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Arginine in membranes: the connection between molecular dynamics simulations and translocon-mediated insertion experiments.
Stockholm University, Faculty of Science, Department of Biochemistry and Biophysics.
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2011 (English)In: Journal of Membrane Biology, ISSN 0022-2631, E-ISSN 1432-1424, Vol. 239, no 1-2, 35-48 p.Article in journal (Refereed) Published
Abstract [en]

Several laboratories have carried out molecular dynamics (MD) simulations of arginine interactions with lipid bilayers and found that the energetic cost of placing arginine in lipid bilayers is an order of magnitude greater than observed in molecular biology experiments in which Arg-containing transmembrane helices are inserted across the endoplasmic reticulum membrane by the Sec61 translocon. We attempt here to reconcile the results of the two approaches. We first present MD simulations of guanidinium groups alone in lipid bilayers, and then, to mimic the molecular biology experiments, we present simulations of hydrophobic helices containing single Arg residues at different positions along the helix. We discuss the simulation results in the context of molecular biology results and show that the energetic discrepancy is reduced, but not eliminated, by considering free energy differences between Arg at the interface and at the center of the model helices. The reduction occurs because Arg snorkeling to the interface prevents Arg from residing in the bilayer center where the energetic cost of desolvation is highest. We then show that the problem with MD simulations is that they measure water-to-bilayer free energies, whereas the molecular biology experiments measure the energetics of partitioning from translocon to bilayer, which raises the fundamental question of the relationship between water-to-bilayer and water-to-translocon partitioning. We present two thermodynamic scenarios as a foundation for reconciliation of the simulation and molecular biology results. The simplest scenario is that translocon-to-bilayer partitioning is independent of water-to-bilayer partitioning; there is no thermodynamic cycle connecting the two paths.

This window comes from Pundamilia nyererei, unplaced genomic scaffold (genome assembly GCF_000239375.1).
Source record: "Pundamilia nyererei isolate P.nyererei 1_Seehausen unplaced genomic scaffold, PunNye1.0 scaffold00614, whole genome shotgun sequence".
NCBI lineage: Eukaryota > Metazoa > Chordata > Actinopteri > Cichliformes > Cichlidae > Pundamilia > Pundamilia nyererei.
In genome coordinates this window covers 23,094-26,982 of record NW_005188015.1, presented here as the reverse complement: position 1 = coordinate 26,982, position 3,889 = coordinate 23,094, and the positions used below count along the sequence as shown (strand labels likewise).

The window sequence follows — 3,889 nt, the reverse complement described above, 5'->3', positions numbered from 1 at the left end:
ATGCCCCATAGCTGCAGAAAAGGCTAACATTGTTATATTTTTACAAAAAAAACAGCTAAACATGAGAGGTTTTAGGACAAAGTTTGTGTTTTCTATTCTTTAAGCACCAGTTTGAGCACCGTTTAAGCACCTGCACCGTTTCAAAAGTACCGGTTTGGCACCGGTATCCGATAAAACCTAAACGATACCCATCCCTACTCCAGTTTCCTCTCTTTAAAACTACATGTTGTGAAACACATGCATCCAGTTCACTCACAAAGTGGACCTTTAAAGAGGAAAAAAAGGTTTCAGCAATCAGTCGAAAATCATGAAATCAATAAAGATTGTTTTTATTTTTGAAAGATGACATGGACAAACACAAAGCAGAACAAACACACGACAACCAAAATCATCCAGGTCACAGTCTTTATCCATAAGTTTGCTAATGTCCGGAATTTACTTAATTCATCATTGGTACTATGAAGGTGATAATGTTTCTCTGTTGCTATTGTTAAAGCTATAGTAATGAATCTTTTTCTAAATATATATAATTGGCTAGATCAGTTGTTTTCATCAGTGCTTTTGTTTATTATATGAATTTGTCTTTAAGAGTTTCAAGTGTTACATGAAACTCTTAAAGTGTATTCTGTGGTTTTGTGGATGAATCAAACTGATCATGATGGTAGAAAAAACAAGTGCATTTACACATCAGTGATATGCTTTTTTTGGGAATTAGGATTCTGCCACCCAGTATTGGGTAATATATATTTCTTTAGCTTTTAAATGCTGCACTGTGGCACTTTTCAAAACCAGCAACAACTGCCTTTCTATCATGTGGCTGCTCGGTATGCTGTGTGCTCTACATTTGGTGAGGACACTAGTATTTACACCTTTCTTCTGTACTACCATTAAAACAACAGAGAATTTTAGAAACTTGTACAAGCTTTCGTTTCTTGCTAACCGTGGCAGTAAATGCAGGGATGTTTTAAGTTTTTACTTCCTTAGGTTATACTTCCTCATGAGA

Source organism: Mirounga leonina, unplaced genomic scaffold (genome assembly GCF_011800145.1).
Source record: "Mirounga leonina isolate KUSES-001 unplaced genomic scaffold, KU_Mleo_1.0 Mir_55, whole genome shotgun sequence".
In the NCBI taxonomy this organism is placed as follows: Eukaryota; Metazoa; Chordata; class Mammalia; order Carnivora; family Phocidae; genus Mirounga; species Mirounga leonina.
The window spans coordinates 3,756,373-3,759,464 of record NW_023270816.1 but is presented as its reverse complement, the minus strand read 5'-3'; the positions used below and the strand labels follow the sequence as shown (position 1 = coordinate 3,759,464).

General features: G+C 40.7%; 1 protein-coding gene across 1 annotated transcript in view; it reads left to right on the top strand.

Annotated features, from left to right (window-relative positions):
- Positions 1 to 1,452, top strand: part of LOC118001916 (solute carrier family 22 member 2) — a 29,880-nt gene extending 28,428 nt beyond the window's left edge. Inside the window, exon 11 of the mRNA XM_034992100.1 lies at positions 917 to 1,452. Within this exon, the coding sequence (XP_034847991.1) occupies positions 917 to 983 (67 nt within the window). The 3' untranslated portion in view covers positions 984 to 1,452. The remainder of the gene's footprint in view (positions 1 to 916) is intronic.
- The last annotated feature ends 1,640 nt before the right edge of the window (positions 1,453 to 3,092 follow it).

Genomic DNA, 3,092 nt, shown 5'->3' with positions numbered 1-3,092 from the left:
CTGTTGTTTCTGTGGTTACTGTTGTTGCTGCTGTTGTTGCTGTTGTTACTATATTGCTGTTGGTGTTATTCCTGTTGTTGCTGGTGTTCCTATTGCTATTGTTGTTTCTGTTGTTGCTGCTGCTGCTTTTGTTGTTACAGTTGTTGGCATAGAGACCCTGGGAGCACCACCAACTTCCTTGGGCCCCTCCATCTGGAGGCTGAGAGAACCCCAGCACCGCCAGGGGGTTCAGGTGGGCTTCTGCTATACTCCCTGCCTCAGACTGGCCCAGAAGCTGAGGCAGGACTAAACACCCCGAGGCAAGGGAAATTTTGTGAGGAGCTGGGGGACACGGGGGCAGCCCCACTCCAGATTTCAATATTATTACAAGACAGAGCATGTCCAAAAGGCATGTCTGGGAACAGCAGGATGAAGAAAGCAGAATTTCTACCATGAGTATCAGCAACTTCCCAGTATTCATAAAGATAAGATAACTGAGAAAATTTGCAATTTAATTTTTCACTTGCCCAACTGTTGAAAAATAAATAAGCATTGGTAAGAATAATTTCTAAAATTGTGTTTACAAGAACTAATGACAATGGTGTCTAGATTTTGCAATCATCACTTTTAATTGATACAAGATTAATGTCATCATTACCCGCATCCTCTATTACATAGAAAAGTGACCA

Place, publisher, year, edition, pages
2011. Vol. 239, no 1-2, 35-48 p.
National Category
Biochemistry and Molecular Biology
URN: urn:nbn:se:su:diva-66930DOI: 10.1007/s00232-010-9330-xISI: 000286665000005PubMedID: 21127848OAI: diva2:468905
authorCount :7Available from: 2011-12-21 Created: 2011-12-21 Last updated: 2012-01-03Bibliographically approved

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von Heijne, Gunnar
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